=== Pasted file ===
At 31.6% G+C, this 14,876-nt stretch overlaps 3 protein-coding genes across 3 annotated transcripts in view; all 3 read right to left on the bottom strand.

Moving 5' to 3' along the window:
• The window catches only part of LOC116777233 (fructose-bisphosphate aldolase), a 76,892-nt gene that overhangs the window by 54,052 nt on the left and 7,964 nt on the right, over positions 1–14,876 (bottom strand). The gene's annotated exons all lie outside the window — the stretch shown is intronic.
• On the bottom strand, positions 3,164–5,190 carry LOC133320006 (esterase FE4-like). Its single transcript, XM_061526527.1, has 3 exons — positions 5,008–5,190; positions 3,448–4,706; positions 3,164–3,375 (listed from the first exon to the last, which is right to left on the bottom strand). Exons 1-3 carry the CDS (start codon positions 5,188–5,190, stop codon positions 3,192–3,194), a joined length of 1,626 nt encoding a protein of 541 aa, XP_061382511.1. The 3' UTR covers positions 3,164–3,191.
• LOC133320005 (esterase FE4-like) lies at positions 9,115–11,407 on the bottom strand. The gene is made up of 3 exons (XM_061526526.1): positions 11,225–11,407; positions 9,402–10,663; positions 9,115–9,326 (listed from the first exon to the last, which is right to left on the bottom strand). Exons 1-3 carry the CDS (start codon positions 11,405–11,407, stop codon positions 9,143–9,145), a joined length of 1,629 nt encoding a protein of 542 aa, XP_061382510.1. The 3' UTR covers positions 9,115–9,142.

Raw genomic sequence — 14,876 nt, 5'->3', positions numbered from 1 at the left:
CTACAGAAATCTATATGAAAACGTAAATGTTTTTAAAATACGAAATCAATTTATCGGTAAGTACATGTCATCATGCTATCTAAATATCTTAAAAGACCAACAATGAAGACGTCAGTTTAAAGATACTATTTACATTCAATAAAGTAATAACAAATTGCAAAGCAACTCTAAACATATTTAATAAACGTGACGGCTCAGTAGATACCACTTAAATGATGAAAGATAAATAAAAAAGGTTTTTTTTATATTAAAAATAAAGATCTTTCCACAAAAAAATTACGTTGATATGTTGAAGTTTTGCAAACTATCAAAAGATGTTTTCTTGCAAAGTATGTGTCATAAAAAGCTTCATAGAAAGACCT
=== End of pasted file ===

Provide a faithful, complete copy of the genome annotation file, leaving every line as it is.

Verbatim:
At 31.6% G+C, this 14,876-nt stretch overlaps 3 protein-coding genes across 3 annotated transcripts in view; all 3 read right to left on the bottom strand.

Moving 5' to 3' along the window:
• The window catches only part of LOC116777233 (fructose-bisphosphate aldolase), a 76,892-nt gene that overhangs the window by 54,052 nt on the left and 7,964 nt on the right, over positions 1–14,876 (bottom strand). The gene's annotated exons all lie outside the window — the stretch shown is intronic.
• On the bottom strand, positions 3,164–5,190 carry LOC133320006 (esterase FE4-like). Its single transcript, XM_061526527.1, has 3 exons — positions 5,008–5,190; positions 3,448–4,706; positions 3,164–3,375 (listed from the first exon to the last, which is right to left on the bottom strand). Exons 1-3 carry the CDS (start codon positions 5,188–5,190, stop codon positions 3,192–3,194), a joined length of 1,626 nt encoding a protein of 541 aa, XP_061382511.1. The 3' UTR covers positions 3,164–3,191.
• LOC133320005 (esterase FE4-like) lies at positions 9,115–11,407 on the bottom strand. The gene is made up of 3 exons (XM_061526526.1): positions 11,225–11,407; positions 9,402–10,663; positions 9,115–9,326 (listed from the first exon to the last, which is right to left on the bottom strand). Exons 1-3 carry the CDS (start codon positions 11,405–11,407, stop codon positions 9,143–9,145), a joined length of 1,629 nt encoding a protein of 542 aa, XP_061382510.1. The 3' UTR covers positions 9,115–9,142.

Raw genomic sequence — 14,876 nt, 5'->3', positions numbered from 1 at the left:
CTACAGAAATCTATATGAAAACGTAAATGTTTTTAAAATACGAAATCAATTTATCGGTAAGTACATGTCATCATGCTATCTAAATATCTTAAAAGACCAACAATGAAGACGTCAGTTTAAAGATACTATTTACATTCAATAAAGTAATAACAAATTGCAAAGCAACTCTAAACATATTTAATAAACGTGACGGCTCAGTAGATACCACTTAAATGATGAAAGATAAATAAAAAAGGTTTTTTTTATATTAAAAATAAAGATCTTTCCACAAAAAAATTACGTTGATATGTTGAAGTTTTGCAAACTATCAAAAGATGTTTTCTTGCAAAGTATGTGTCATAAAAAGCTTCATAGAAAGACCT